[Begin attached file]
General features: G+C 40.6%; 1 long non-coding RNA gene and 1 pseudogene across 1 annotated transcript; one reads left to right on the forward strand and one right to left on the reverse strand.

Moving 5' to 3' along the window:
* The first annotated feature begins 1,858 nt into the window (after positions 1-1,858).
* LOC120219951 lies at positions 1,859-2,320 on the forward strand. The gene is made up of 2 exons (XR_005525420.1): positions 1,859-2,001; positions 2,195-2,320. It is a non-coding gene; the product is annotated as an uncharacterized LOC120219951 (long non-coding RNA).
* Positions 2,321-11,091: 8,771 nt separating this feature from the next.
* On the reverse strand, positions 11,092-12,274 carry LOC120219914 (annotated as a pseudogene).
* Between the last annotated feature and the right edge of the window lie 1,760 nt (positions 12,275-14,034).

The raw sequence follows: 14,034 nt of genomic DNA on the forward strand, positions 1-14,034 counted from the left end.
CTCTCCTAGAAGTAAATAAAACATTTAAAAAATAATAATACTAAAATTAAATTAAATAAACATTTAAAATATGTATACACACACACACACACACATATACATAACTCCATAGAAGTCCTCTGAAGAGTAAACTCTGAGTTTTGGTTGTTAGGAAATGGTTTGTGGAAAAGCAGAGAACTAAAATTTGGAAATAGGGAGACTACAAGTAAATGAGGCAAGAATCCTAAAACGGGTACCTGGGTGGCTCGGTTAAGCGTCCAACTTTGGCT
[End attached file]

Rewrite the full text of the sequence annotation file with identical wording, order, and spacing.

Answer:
General features: G+C 40.6%; 1 long non-coding RNA gene and 1 pseudogene across 1 annotated transcript; one reads left to right on the forward strand and one right to left on the reverse strand.

Moving 5' to 3' along the window:
* The first annotated feature begins 1,858 nt into the window (after positions 1-1,858).
* LOC120219951 lies at positions 1,859-2,320 on the forward strand. The gene is made up of 2 exons (XR_005525420.1): positions 1,859-2,001; positions 2,195-2,320. It is a non-coding gene; the product is annotated as an uncharacterized LOC120219951 (long non-coding RNA).
* Positions 2,321-11,091: 8,771 nt separating this feature from the next.
* On the reverse strand, positions 11,092-12,274 carry LOC120219914 (annotated as a pseudogene).
* Between the last annotated feature and the right edge of the window lie 1,760 nt (positions 12,275-14,034).

The raw sequence follows: 14,034 nt of genomic DNA on the forward strand, positions 1-14,034 counted from the left end.
CTCTCCTAGAAGTAAATAAAACATTTAAAAAATAATAATACTAAAATTAAATTAAATAAACATTTAAAATATGTATACACACACACACACACACATATACATAACTCCATAGAAGTCCTCTGAAGAGTAAACTCTGAGTTTTGGTTGTTAGGAAATGGTTTGTGGAAAAGCAGAGAACTAAAATTTGGAAATAGGGAGACTACAAGTAAATGAGGCAAGAATCCTAAAACGGGTACCTGGGTGGCTCGGTTAAGCGTCCAACTTTGGCT